We believe we have solved a problem for the industry as a whole. The industry is really struggling with this situation, and we have found a real circular solution. We also talk to companies in the U.S. that use a tremendous amount of renewable power, such as Amazon and Walmart. They can purchase and donate our benches to their communities because it helps show their sustainability efforts. We enroll these companies as corporate partners and they will purchase our products, and donate them to communities that they want to make an impact in. We have them everywhere including California, Texas, Indiana, Ohio, Rhode Island, Colorado—all over the country.

Artist Eileen Dorsey uses the surface of a wind turbine blade as a canvas to create a one-of-a-kind work of art, as part of Canvus’ “Primed and Ready” program.

What are the future plans for Canvus? We pride ourselves on being able to find a market for hard-to-place items or develop a marketplace for them. One of our biggest strengths is sales and marketing. We presented the concept to the windfarms and then demonstrated that we could actually do it. A number of those companies put it out in their newsletter and social media and that helped tremendously. However, there is really no substitute for getting a sales team on the phone and calling your target customers and getting them to spend just 15 or 20 minutes with you so you can introduce the product. That is how we built it from the ground up. It is now growing through more PR and media, but the business development team every day is still on the phone and running more meetings, and there is more organic growth now with people telling us they have seen it in a neighboring city and want to bring it to theirs, or they have seen a piece done in media and want to know more about it.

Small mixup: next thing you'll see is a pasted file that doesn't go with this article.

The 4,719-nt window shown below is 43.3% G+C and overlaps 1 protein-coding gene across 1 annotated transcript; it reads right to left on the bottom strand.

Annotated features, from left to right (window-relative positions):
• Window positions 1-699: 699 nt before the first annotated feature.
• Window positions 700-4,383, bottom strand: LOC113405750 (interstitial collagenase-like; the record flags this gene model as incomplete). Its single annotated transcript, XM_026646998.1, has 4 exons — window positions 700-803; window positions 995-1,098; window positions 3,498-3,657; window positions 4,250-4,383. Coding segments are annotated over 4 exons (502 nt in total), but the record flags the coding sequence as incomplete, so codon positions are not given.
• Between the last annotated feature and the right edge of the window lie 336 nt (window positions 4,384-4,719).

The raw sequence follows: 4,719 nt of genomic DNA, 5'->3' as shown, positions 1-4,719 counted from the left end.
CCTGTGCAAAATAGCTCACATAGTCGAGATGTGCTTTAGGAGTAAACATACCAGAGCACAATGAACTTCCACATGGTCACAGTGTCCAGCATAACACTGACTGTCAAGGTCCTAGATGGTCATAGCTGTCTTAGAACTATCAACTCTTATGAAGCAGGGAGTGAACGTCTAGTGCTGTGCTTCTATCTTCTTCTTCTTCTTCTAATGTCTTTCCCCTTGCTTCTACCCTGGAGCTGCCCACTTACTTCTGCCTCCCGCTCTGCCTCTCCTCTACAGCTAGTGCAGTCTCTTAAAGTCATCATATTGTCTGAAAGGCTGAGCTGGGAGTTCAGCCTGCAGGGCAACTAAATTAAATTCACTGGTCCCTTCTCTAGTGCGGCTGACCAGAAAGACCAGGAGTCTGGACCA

In the future, we may create other products, such as walls, bookshelves, and items for other various applications, but right now, we want to make the biggest impact, then we will worry about other products down the road. While we can upcycle 1,500 to 2,000 blades per year, there are still thousands coming down. This is a global problem since there are wind farms in Europe, Canada, and South America. I think there is going to be a time where we expand beyond our own borders, but this would be in the future. It just depends on how we approach expansion. We actually talked to someone in Germany last week, and a couple of people in Spain about the process. We have gotten a lot of positive attention because what we are doing is so unique. People are hearing about it, reading about it, and reaching out to us to have conversations. For now, it is better if we get things settled domestically first and then expand responsibly when we are ready. | WA

For more information, visit www.gocanvus.com.